```>>> np.NZERO
-0.0
>>> np.PZERO
0.0
```
```>>> np.isfinite([np.NZERO])
array([ True])
>>> np.isnan([np.NZERO])
array([False])
>>> np.isinf([np.NZERO])
array([False])
```
numpy.NaN

IEEE 754 floating point representation of Not a Number (NaN).

`NaN` and `NAN` are equivalent definitions of `nan`. Please use `nan` instead of `NaN`.

See Also

nan

numpy.PINF

IEEE 754 floating point representation of (positive) infinity.

Use `inf` because `Inf`, `Infinity`, `PINF` and `infty` are aliases for `inf`. For more details, see `inf`.

See Also

inf

numpy.PZERO

IEEE 754 floating point representation of positive zero.

Returns

yfloat

A floating point representation of positive zero.

See Also

NZERO : Defines negative zero.

isinf : Shows which elements are positive or negative infinity.

isposinf : Shows which elements are positive infinity.

isneginf : Shows which elements are negative infinity.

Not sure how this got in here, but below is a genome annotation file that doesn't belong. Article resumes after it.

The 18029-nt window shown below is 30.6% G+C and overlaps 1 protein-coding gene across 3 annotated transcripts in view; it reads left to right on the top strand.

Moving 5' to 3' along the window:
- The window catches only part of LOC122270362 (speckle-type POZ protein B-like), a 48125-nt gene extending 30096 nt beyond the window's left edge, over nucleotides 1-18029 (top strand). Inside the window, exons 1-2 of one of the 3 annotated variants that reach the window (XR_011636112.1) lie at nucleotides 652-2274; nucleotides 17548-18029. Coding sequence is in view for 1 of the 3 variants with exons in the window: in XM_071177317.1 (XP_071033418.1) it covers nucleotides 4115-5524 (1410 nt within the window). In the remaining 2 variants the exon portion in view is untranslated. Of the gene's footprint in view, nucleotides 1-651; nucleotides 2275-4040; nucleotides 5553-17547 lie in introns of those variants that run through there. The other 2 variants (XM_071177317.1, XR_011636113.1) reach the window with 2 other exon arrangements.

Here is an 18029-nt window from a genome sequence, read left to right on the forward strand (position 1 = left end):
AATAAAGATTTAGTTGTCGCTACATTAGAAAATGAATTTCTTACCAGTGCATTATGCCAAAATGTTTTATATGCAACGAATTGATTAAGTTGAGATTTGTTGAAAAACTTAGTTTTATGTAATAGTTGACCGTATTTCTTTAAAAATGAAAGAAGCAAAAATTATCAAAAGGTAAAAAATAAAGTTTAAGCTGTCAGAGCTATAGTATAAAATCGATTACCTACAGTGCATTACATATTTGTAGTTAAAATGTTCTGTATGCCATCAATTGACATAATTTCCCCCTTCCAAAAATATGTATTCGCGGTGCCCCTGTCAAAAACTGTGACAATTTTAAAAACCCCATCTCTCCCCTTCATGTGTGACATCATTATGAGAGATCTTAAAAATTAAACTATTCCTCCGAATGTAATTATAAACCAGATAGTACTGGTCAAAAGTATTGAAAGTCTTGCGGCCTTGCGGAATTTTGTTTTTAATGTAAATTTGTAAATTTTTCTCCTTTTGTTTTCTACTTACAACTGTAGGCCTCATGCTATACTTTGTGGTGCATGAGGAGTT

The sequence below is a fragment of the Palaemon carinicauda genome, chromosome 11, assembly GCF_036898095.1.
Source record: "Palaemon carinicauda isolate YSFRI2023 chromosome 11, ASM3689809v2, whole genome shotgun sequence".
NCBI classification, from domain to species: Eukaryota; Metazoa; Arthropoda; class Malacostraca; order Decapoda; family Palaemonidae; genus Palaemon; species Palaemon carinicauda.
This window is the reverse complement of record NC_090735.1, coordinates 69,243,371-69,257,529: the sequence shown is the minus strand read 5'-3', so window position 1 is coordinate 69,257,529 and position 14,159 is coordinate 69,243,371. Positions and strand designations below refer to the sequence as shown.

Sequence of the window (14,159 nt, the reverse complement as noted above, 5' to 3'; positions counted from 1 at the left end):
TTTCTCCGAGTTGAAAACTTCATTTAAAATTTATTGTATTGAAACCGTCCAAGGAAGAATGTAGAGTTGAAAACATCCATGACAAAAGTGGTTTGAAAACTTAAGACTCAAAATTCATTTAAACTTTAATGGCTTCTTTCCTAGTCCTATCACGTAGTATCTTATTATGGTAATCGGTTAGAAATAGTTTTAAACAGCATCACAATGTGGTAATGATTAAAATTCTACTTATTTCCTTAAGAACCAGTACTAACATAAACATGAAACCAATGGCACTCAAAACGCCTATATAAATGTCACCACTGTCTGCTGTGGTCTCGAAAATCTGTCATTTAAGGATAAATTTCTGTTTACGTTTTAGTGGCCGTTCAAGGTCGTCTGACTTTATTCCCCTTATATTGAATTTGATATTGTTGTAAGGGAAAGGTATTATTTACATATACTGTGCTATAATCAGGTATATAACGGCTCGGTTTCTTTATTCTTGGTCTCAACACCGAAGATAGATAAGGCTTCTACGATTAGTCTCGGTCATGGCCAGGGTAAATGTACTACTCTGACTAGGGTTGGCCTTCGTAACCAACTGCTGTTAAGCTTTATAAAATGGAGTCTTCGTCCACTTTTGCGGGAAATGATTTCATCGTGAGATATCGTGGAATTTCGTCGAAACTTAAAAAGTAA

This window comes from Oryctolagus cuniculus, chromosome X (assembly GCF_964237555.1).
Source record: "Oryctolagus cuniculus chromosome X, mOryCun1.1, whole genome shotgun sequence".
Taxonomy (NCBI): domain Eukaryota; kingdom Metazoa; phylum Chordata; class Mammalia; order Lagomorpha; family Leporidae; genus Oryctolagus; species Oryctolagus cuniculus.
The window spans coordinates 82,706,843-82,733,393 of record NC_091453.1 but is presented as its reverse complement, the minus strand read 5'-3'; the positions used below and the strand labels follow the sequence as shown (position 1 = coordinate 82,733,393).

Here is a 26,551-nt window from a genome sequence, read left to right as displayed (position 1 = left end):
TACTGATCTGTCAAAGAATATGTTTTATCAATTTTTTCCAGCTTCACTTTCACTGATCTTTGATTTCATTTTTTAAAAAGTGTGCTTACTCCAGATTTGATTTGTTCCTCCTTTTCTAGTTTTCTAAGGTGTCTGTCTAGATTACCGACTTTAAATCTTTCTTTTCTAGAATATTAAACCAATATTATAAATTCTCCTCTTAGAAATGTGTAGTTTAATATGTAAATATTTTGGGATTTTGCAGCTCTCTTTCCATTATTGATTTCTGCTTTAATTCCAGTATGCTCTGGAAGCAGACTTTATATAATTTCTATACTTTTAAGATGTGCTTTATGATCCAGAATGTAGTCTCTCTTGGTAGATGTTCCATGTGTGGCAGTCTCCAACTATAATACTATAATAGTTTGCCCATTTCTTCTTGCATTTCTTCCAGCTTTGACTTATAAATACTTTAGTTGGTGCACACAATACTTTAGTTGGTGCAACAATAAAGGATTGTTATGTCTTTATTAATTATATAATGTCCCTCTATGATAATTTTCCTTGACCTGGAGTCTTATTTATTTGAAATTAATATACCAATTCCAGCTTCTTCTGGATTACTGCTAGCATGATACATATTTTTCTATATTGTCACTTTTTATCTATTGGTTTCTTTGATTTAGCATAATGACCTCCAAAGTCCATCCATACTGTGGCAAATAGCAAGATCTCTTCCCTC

isnan : Shows which elements are Not a Number.

isfiniteShows which elements are finite - not one of

Not a Number, positive infinity and negative infinity.

Notes

NumPy uses the IEEE Standard for Binary Floating-Point for Arithmetic (IEEE 754). Positive zero is considered to be a finite number.

Examples

```>>> np.PZERO
0.0
>>> np.NZERO
-0.0
```
```>>> np.isfinite([np.PZERO])
array([ True])
>>> np.isnan([np.PZERO])
array([False])
>>> np.isinf([np.PZERO])
array([False])
```
numpy.e

Euler’s constant, base of natural logarithms, Napier’s constant.

`e = 2.71828182845904523536028747135266249775724709369995...`

See Also

exp : Exponential function log : Natural logarithm

References

https://en.wikipedia.org/wiki/E_%28mathematical_constant%29

numpy.euler_gamma

`γ = 0.5772156649015328606065120900824024310421...`

References

https://en.wikipedia.org/wiki/Euler-Mascheroni_constant

numpy.inf

IEEE 754 floating point representation of (positive) infinity.

Returns

yfloat

A floating point representation of positive infinity.

See Also

isinf : Shows which elements are positive or negative infinity

isposinf : Shows which elements are positive infinity

isneginf : Shows which elements are negative infinity